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Old_Times-800x350Janet Yellen made her debut today. Her performance was excellent. She appeared to have a reasonable case of jitters in her voice which left by midway through her prepared remarks. While the world is analyzing her policy comments, let’s recall the human side of her and her new role.

If you closed you eyes and pretended to be her…what would you see and feel?

Speaking personally, I would be intimidated.  Here you are, on a podium in front of these very bright reporters. She was in a bit of a shark cage, with sharks swirling around her looking to somehow get a piece of her misquote.  In this regard, she did better than Ben Bernanke.  You may recall that he didn’t exactly inspire oratory confidence until some time into his first year.  Our new Fed Chair handled her opening battle – and these are very much a battles – quite well.

Her remarks and comments brought me back to a time when following Federal Reserve language was a full-time job.  In the early 1980’s, I can still recall the grammatical torture we put the Chair’s comments through.  We could publish almost anything we wanted, and the language made it almost impossible to refute our views.  It was a time of oratorical fog.

Our belief is that we are back to those days again.  These were the days of the magic of the Fed, when the public saw them as oracles of Delphi.  The skill of the deliverer was much of what mattered, as shown by the Fed under Greenspan.

Consider that as an investor, if you knew that clarity would be lower from the person controlling the price of your inventory (such as a line of credit), wouldn’t you buy a little insurance?  Maybe take some money off the table just to be careful?  You would expect volatility of prices to increase due to greater uncertainty.  The fall in prices today was a rational response.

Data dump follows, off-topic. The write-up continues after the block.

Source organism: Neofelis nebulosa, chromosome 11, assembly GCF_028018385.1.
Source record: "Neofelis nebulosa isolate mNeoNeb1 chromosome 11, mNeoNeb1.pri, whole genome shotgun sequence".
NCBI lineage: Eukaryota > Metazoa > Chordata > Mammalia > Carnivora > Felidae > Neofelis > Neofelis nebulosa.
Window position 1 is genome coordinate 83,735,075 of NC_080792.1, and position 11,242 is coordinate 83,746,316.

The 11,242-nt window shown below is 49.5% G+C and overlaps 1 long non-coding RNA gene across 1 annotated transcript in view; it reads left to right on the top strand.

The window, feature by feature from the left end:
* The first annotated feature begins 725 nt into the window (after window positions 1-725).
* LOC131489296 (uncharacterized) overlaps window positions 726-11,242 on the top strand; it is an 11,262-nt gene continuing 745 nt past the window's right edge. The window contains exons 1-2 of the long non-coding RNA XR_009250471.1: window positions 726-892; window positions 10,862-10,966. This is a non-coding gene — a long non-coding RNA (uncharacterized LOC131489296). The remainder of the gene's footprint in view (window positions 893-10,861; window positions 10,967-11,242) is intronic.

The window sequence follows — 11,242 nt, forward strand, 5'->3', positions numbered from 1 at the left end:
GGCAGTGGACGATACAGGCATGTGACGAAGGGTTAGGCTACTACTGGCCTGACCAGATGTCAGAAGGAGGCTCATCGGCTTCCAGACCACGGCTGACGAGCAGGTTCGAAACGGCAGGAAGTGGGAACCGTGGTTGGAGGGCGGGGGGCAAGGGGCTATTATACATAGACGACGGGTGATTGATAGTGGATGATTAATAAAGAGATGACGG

Her next appearance will give us a better idea of how well she can work in this fog.  Can she protect the Fed and maximize her room to maneuver?  Will the reporters be as polite and continue to feed her those easy questions next time?

While the Treasury market was weak today, the focus should be on the entities that live and die based on estimating bond volatility, such as Fannie Mae.  Considering the human equation – and not just mathematical ones – they are the business models most exposed to the Chair’s new approach to communication.

The next public Fed commentary and Q&A are far more important than today’s. Bonds are likely to come back up in price between now and then.  Then, we’ll see how difficult it will be for the Fannie Mae’s of the world to run.